Fifty years ago on Tuesday, three American astronauts set off from Florida for the Moon on a mission that would change the way we see humanity’s place in the universe.
The crew’s surviving members, Buzz Aldrin and Michael Collins, are set to reunite at the same launchpad on Tuesday, the start of a week-long series of events commemorating Apollo 11.
Their commander and the first man on the Moon, Neil Armstrong, passed away in 2012.
But Aldrin and Collins, 89 and 88 respectively, will meet Tuesday at precisely 9:32 am (1332 GMT) at the Kennedy Space Center’s pad 39A to kick off the festivities.
Their spacecraft took four days to reach the Moon, before its lunar module, known as “Eagle,” touched the lunar surface on July 20, 1969. Armstrong emerged a few hours later.
Collins remained in lunar orbit in the command module Columbia, their only means of returning back to Earth.
“They knew, I knew, if they couldn’t get off for some reason there was nothing I could do about it,” he told reporters in New York in May as part of a series of events. “I had no landing gear on Columbia, I could not go down and rescue them.”
Aldrin has remained relatively more elusive but has also taken part in a few events, including a gala dinner last Saturday where the cheapest ticket cost $1,000.
Aging but active on Twitter, and always seen in stars-and-stripes socks, Aldrin has faced health scares and family feuds, culminating in a court case over finances, which was settled in March.
On Tuesday, he will be the undeniable star of the show, as the second man to have stepped foot on the Moon. Only four of the 12 men who have done so remain alive.
– Uncertain future –
Despite the festivities, neither the US nor any other country has managed to return a human to the Moon since 1972, the year of the final Apollo mission.
President George Bush promised to do so in 1989, as did his son president George W Bush in 2004, while pledging to also march forward to Mars.
But they both ran up against a Congress that wasn’t inclined to fund the adventures, with public opinion markedly changed since the height of the Cold War.
For his part, President Donald Trump relaunched the race to re-conquer the Moon and Mars after taking office in 2017. But the immediate effect has been to create turbulence within the space agency.
Last week, NASA administrator Jim Bridenstine fired the head of the human space exploration directorate Bill Gerstenmaier, likely over disagreements over the 2024 ultimatum set by Trump to return an American to the Moon.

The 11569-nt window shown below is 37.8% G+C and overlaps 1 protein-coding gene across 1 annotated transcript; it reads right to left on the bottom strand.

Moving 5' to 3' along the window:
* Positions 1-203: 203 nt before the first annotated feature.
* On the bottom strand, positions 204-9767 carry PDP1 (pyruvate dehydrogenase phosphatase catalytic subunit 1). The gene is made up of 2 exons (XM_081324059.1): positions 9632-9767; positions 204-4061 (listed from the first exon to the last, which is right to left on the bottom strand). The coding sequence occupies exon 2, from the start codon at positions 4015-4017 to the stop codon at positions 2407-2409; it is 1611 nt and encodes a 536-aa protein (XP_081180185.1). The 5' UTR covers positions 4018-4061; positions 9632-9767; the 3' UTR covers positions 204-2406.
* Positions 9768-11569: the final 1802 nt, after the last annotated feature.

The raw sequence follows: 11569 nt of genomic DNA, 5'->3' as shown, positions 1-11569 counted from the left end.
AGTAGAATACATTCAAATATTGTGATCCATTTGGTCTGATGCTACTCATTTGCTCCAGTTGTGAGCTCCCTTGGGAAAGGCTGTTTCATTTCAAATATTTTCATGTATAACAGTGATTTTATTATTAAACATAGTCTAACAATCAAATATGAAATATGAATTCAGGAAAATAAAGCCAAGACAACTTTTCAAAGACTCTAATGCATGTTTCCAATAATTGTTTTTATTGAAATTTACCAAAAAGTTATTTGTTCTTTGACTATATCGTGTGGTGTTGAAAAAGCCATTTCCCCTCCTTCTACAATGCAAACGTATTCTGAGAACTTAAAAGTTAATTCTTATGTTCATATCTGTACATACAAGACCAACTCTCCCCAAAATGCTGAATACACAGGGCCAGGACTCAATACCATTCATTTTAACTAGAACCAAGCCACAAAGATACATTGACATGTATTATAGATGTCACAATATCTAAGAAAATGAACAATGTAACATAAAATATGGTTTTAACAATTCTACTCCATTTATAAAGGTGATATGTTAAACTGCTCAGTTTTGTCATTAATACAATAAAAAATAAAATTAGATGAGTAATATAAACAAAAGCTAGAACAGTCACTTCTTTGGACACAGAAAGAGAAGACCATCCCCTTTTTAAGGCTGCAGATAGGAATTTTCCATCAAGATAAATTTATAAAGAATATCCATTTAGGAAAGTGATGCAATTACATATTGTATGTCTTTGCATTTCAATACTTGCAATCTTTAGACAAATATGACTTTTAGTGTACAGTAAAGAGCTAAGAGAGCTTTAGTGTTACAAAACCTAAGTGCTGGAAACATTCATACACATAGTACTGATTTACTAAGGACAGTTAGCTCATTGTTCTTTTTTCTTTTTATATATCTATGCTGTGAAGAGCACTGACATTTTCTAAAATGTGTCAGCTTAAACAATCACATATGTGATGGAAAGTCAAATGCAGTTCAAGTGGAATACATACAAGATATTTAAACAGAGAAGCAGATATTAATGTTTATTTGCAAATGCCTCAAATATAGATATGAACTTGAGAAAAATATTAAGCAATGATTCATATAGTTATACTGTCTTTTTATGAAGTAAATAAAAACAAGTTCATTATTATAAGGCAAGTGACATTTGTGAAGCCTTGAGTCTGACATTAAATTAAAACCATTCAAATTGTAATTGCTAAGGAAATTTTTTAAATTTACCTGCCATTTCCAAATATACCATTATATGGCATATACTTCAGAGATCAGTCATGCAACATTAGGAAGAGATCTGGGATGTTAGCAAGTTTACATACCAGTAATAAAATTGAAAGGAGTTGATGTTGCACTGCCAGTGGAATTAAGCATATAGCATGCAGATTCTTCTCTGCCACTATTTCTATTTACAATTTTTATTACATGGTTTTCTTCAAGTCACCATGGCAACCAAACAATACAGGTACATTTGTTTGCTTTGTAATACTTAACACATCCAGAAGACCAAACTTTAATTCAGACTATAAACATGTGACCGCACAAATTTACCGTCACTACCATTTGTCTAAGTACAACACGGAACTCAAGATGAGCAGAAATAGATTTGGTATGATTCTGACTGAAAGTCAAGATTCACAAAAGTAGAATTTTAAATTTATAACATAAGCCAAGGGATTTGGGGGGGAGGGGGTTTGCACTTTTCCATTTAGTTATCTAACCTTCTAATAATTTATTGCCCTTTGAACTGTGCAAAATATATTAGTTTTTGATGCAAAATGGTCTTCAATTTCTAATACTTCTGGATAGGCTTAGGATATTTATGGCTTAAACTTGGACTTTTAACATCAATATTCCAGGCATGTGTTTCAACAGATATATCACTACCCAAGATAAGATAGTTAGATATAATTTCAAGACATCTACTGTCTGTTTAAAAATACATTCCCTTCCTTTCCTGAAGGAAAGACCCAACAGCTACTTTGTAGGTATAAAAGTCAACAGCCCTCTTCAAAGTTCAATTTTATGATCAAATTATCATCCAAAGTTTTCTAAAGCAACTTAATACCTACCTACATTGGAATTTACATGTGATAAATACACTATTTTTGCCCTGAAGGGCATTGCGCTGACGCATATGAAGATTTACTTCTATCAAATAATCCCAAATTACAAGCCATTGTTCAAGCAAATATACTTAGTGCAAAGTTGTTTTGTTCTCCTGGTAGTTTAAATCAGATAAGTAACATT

Five years appears unlikely given that neither the rocket, capsule or lander are yet ready or even finalized.
“We don’t have a lot of time to waste, if we’re going to have new leadership, it needs to happen now,” Bridenstine told CSPAN last week.
Harvey Weinstein to face new indictment in #MeToo sexual assault trial
Fallen movie mogul Harvey Weinstein, who is awaiting trial on two sexual assault charges, will return to court next week to hear a new indictment against him, prosecutors said Thursday.
Weinstein, 67, will appear in a New York state court on Monday, said a spokesman for the Manhattan District Attorney, declining to comment on the details of the indictment.
He added, however, that it did not contain new charges and that the film producer's trial would start as scheduled on September 9.
The indictment is likely to allow another alleged victim of Weinstein to testify at the trial.
El Paso hospital forced to call out Trump’s lie that surgeons left the operating room to see him
President Donald Trump bragged that he got an overwhelming welcome from Ohio and Texas when he went to visit survivors of the mass shootings before his latest vacation. Now, however, El Paso's University Medical Center is being forced to dispute the president's account of events.
"Not only did they meet with me, they were pouring out of the room. The doctors were coming out of the operating rooms. There were hundreds and hundreds of people all over the floor. You couldn’t even walk on it. So, you know, there’s a lot to happen," Trump told reporters on the White House lawn Wednesday.
Priest bound and gagged teen boy with masking tape and held him hostage in church’s janitor room
A Michigan Catholic priest has been charged with one count of false imprisonment after he wrapped a teenage boy in plastic wrap and covered his eyes and mouth with masking tape, all while trapping him in the janitor's room of a church, ClickOnDetroit reports.
Rev. Brian Stanley, 57, faces up to 15 years in prison and would also have to register as a sex offender if convicted.
Stanley was reportedly entrusted by the teen's family as a counselor before the incident took place in the fall of 2013 at St. Margaret's Catholic Church in Otsego.